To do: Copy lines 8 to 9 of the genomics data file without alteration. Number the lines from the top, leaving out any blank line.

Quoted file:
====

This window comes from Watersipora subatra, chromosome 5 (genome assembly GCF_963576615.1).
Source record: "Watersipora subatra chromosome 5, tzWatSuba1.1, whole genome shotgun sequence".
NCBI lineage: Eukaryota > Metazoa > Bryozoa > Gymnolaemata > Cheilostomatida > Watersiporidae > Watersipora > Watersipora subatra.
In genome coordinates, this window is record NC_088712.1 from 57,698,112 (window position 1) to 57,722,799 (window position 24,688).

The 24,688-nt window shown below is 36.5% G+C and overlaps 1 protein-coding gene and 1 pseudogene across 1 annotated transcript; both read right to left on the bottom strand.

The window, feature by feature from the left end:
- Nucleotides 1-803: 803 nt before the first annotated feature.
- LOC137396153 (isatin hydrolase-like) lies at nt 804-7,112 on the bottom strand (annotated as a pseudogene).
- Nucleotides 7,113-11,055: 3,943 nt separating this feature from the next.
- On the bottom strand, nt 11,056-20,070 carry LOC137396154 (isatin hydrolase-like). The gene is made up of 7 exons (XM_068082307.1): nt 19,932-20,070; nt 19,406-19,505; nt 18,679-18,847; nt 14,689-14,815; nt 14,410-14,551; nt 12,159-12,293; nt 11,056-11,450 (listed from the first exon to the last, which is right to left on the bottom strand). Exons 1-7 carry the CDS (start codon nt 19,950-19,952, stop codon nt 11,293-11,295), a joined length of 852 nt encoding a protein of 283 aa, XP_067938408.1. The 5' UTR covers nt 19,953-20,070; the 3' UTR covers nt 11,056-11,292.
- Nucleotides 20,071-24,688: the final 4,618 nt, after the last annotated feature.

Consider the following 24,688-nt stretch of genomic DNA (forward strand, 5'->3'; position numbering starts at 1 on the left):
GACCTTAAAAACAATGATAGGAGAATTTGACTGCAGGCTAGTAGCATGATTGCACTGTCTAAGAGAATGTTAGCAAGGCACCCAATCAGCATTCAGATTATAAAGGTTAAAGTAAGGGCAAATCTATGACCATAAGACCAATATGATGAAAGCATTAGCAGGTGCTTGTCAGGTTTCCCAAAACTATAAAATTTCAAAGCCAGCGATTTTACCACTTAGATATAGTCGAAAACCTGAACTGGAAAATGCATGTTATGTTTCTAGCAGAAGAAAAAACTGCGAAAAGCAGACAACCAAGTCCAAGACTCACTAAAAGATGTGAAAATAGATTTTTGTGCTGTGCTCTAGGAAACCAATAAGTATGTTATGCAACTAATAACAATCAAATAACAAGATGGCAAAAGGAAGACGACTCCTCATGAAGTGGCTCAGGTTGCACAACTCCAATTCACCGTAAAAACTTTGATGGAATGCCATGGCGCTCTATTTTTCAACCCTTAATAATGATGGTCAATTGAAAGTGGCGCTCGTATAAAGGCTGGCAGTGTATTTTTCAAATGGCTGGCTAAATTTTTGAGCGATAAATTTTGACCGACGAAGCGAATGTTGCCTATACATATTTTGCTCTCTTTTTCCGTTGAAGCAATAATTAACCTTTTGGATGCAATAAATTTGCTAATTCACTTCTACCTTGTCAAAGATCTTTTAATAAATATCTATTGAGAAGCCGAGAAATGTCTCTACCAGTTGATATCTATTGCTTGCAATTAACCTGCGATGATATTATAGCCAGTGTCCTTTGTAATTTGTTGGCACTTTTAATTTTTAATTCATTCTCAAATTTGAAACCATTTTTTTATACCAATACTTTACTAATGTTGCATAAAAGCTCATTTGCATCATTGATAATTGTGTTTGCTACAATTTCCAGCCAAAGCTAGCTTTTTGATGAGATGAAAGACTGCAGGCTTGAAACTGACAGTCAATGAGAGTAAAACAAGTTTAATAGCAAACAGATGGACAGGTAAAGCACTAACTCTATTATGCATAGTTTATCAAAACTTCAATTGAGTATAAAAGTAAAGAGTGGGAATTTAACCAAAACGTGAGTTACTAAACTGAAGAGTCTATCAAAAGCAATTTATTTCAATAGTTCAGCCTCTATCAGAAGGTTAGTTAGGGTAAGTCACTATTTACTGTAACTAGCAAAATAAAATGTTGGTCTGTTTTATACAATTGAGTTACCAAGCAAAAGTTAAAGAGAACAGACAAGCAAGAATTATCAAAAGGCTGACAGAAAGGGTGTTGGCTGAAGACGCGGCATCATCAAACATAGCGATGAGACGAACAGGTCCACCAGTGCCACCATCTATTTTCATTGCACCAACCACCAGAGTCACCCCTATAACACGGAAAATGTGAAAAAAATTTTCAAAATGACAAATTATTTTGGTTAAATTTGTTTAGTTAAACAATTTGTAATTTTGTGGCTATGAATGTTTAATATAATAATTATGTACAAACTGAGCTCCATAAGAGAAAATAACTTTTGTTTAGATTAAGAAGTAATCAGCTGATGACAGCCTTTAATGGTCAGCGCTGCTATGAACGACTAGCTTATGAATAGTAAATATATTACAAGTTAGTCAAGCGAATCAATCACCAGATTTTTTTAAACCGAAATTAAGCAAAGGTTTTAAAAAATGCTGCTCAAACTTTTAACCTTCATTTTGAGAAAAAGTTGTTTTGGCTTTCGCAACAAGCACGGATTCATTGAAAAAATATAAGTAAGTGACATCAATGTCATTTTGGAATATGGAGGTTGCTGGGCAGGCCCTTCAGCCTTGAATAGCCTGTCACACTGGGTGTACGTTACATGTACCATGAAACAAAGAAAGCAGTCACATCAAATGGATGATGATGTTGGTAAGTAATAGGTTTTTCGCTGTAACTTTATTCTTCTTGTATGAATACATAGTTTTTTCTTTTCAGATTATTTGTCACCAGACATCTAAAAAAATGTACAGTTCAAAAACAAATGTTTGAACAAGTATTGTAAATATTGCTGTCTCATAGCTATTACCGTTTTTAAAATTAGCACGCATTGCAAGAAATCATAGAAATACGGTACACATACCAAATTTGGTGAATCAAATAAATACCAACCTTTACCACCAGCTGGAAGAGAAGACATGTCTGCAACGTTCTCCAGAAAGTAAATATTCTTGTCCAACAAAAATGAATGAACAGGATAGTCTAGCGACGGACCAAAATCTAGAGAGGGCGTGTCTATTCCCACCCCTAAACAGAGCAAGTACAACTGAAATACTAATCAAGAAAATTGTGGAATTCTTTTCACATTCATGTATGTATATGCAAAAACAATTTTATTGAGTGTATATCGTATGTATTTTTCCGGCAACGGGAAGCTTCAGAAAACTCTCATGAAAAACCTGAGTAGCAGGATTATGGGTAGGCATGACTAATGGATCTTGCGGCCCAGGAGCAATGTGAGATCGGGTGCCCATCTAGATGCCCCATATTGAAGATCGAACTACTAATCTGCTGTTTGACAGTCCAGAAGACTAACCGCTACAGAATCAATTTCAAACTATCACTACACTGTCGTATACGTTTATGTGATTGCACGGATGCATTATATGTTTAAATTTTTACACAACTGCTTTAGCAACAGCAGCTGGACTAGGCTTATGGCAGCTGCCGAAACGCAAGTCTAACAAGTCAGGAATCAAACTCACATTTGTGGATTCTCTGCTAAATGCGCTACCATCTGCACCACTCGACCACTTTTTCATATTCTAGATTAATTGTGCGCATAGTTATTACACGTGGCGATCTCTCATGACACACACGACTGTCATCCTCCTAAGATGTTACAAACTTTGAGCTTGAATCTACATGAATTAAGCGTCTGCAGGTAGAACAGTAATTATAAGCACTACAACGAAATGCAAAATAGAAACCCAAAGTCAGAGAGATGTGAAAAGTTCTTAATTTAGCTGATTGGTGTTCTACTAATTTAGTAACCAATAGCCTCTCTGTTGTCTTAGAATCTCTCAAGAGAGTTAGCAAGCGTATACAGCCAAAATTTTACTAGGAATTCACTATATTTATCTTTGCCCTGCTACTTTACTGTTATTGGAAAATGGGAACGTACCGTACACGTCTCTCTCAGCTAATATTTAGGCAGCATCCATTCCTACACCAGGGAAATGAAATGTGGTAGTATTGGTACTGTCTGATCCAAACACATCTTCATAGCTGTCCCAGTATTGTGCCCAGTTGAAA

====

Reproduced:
- LOC137396153 (isatin hydrolase-like) lies at nt 804-7,112 on the bottom strand (annotated as a pseudogene).
- Nucleotides 7,113-11,055: 3,943 nt separating this feature from the next.